The Employment Appeal Tribunal has considered a case where an employee claimed he was not being allowed to take a break and that this was having a poor effect on his health. The EAT allowed his appeal and sent the case back to the lower tier to be re-heard.
The Working Time Regulations 1998 provide an entitlement to various rest breaks – Regulations 12(1) and 30(1) for those of you who like a reference. This includes a 20-minute rest break after 6 hours of work. Before July 2012, the Claimant had an eight and a half hour working day, paid for eight hours, with the intention that he take a half hour unpaid lunch break – although the nature of his work meant that this could be difficult to fit into the working day. On 16 July 2012, the Respondent emailed the Claimant expressing its instruction that he was to work straight through for eight hours, without the half hour break, but then to leave earlier than he would have done before.
In July 2014, the Claimant lodged a grievance complaining that he had been forced to work without a break, which had contributed to a decline in his health.
In hearing his claim, the Employment Tribunal followed a line of reasoning that says there has to be an actual refusal of a request in order for the Respondent to be liable under the WTR. It was noted that before July 2012 the Claimant’s work arrangements had allowed for a half hour break, consistent with his entitlement under Regulation 12(1). Even if it was often difficult to take that break, that did not mean the Respondent had “refused” to permit the Claimant to exercise his right.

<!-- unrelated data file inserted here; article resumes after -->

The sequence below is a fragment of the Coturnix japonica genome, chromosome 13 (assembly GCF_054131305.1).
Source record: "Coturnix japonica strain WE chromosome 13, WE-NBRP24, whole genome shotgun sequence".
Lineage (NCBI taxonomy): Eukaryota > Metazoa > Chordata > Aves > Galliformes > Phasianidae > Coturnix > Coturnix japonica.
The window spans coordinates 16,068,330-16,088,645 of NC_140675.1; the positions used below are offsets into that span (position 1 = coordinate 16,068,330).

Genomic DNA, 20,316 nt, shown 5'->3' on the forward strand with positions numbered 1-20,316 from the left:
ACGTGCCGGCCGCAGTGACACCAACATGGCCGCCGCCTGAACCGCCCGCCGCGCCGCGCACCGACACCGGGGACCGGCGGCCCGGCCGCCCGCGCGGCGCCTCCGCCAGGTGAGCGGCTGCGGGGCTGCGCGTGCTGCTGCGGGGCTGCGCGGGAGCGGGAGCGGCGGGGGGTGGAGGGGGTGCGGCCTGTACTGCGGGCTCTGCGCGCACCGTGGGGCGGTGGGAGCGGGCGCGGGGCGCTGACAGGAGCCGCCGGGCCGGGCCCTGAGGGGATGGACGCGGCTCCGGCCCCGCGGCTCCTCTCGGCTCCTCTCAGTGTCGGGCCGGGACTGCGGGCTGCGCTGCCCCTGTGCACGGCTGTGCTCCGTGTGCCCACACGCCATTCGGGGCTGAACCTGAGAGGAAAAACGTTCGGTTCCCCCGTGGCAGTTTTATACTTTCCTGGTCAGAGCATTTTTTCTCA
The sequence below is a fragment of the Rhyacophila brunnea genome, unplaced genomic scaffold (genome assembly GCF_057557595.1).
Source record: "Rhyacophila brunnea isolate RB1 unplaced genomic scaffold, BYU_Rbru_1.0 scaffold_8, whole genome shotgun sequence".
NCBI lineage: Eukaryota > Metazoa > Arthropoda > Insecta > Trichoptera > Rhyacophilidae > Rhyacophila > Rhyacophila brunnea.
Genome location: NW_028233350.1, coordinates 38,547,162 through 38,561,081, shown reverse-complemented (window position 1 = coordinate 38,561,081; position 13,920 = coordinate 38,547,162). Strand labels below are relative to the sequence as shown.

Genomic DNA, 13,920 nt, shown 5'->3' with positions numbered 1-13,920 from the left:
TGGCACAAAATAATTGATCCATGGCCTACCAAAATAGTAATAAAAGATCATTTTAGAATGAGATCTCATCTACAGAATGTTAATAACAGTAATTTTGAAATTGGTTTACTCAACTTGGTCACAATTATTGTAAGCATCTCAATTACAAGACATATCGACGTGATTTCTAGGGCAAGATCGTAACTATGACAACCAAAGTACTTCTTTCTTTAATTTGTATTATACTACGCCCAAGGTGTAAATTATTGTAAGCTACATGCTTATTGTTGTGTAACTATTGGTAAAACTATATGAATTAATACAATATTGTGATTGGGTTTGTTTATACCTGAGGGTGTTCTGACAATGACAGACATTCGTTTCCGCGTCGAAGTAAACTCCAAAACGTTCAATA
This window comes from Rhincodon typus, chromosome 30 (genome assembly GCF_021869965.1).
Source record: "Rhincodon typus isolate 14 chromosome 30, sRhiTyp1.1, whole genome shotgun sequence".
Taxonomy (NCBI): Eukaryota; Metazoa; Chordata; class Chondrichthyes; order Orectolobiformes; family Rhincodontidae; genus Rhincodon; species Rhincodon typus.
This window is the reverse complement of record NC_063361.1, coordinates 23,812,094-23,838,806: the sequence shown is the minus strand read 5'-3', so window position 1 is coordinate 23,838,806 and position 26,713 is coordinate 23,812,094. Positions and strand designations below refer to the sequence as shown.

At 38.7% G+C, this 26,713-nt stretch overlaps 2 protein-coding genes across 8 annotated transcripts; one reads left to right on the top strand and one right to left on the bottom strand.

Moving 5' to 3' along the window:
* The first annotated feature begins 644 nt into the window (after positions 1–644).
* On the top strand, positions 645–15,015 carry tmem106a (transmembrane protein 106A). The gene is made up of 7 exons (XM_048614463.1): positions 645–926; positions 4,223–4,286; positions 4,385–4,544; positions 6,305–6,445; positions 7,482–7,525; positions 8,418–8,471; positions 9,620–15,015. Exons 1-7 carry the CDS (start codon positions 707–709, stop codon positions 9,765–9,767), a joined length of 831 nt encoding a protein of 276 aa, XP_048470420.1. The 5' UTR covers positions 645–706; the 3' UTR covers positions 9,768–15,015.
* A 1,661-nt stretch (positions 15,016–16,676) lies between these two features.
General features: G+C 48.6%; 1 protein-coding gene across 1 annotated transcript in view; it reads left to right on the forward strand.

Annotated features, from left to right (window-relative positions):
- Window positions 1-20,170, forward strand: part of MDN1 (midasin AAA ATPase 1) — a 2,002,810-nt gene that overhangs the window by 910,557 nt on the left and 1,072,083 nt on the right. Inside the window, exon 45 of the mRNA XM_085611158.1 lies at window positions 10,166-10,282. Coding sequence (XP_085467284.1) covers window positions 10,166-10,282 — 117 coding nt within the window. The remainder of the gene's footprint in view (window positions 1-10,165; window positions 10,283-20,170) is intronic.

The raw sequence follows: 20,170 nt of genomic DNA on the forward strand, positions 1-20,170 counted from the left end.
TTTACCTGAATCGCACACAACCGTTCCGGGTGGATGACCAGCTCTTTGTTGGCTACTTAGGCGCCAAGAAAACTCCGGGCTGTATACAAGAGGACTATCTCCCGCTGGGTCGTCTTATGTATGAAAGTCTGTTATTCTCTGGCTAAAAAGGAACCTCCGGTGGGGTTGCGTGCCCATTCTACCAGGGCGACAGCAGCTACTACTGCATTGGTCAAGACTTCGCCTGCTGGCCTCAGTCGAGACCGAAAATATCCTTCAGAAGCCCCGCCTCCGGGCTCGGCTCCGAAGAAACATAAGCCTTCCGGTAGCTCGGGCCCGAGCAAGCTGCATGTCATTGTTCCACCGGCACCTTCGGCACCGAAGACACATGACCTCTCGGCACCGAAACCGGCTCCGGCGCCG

Until his grievance, however, the Claimant had not actually made a request for a break. Although his grievance had included such a request, there was no evidence – at least by the time of the ET claim – that the Respondent had in fact refused it. The claim was therefore dismissed. The Claimant appealed.
The EAT allowed his appeal, noting that there were conflicting decisions of the EAT on the approach to be taken to rights to rest under the WTR.
Because of these conflicting decisions, the EAT looked behind the WTR to see what it was based upon. As the WTR had been introduced to implement the Working Time Directive (“the WTD”), it was appropriate to consider the language and purpose of the WTD. Adopting that approach, it was clear that the construction of the WTR allowed by the EAT in another case (Scottish Ambulance Service v Truslove UKEATS/0028/11) was to be preferred to that in the case considered by the ET (Miles v Linkage Community Trust Ltd ). As the ET’s reasoning followed the approach laid down in Miles, the appeal would be allowed and the case remitted for determination of the issues in the light of this Judgment.
The key difference between these two cases is adequately dealt with if the employer enables the employee to take a break. They do not have to force the employee to take a break – just make it possible for them to do so. There should always be a clause in the contract of employment saying that the employee is entitled to take a break – and if you don’t have such a clause then give us a call!
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